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Theatre Review | The Comedy About A Bank Robbery – National Tour and West End

★★★☆☆ | The Comedy About A Bank Robbery

After a daring prison break, Mitch Ruscitti, who is hindered by his affable-if-laughable, partner in crime Neil, plan the ultimate heist. Dragging in his girlfriend Caprice, along with her latest squeeze, Sam, they plot to steal a precious gem from the vaults of the bank owned by Caprice’s father. But these things never go to plan, as mistaken identity, ridiculous disguises, rapid clothing changes, multiple misunderstandings, increasingly large moustaches and a flock of seagulls all combine to frustrate the gang’s increasingly comedic attempts to steal the diamond.

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Direct from the Airplane! / Naked Gun school of comedy, whereby the machine gun delivery of gags are relentless (with more hitting the mark than missing it), The Comedy About a Bank Robbery harbours a witty and fast paced script intermingled with farce, slapstick and good, old fashioned physical comedy.  Coming across as a hybrid of the classic comedy teams such as Morecombe and Wise and The Three Stooges;  and the old school sit-coms, such as Fawlty Towers and Some Mothers Do ‘Ave ‘Em , there are plenty of belly laughs to be had as the plans unravel.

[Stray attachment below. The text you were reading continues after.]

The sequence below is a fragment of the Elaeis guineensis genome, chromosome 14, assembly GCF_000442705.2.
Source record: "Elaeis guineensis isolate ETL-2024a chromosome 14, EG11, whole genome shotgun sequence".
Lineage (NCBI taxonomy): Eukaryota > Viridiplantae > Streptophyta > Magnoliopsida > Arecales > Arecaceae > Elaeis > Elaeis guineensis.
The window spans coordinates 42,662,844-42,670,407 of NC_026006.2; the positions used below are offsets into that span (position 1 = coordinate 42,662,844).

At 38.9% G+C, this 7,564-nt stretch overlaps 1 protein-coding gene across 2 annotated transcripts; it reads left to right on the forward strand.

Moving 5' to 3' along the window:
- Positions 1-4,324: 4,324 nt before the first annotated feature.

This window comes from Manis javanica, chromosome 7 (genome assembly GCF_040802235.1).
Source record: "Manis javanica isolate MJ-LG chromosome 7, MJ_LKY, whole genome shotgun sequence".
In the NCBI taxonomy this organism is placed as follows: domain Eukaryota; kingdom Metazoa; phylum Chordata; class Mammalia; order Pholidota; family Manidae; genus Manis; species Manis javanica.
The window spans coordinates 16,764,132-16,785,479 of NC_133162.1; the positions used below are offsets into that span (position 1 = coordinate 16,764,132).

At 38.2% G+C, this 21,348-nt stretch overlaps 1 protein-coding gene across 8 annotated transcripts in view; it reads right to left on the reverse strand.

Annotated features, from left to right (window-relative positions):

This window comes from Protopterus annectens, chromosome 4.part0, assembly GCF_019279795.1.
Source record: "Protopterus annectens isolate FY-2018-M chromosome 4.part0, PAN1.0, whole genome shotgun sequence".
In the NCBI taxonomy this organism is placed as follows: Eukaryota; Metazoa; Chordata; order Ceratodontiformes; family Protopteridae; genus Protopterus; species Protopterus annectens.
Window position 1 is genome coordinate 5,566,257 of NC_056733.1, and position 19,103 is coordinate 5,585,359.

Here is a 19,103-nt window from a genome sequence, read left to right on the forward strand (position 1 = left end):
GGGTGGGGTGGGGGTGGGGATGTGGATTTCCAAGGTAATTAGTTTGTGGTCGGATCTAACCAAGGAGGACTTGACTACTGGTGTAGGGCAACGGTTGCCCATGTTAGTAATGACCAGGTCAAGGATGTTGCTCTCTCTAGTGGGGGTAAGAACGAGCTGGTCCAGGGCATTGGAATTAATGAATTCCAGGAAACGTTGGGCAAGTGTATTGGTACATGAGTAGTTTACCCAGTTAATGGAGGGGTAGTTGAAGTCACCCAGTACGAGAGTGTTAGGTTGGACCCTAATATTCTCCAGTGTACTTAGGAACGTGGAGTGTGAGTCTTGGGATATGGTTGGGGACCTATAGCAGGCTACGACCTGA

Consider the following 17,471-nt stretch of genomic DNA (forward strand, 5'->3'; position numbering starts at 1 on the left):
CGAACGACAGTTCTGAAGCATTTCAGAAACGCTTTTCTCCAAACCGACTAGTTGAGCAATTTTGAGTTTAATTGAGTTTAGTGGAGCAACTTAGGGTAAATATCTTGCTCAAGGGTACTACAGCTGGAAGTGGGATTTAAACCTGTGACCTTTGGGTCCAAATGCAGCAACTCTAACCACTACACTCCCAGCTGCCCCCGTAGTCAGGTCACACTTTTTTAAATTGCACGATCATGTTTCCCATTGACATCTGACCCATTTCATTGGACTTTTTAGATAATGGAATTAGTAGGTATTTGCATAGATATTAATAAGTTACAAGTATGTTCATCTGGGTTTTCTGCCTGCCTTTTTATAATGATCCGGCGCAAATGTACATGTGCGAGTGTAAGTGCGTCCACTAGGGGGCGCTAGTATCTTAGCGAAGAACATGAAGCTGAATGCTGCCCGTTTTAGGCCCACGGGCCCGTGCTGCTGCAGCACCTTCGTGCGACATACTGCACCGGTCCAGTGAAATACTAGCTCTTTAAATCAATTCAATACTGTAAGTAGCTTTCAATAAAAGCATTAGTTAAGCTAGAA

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Liam Jeavons is great as the muscled thug Mitch, as is Jon Trenchard, as hapless looser Warren Sax, but the cast as a whole bring together a polished, well timed and impeccably rehearsed comedy. But the staging also deserves a mention, with a well-designed set and once scene which uses forced perspective to leave the cast members with a particularly tricky problem as to how to cross a room.

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The team behind The Play That Goes Wrong delivers another madcap night at the theatre, and if you enjoyed One Man, Two Guvnors or The Thirty-Nine Steps, then this stupid, screwball comedy will be right up your street.

The Comedy About a Bank Robbery is currently at Sheffield Theatres and then rounding off its national tour, whilst The Comedy About A Bank Robbery and The Play That Goes Wrong continue in the West End.  

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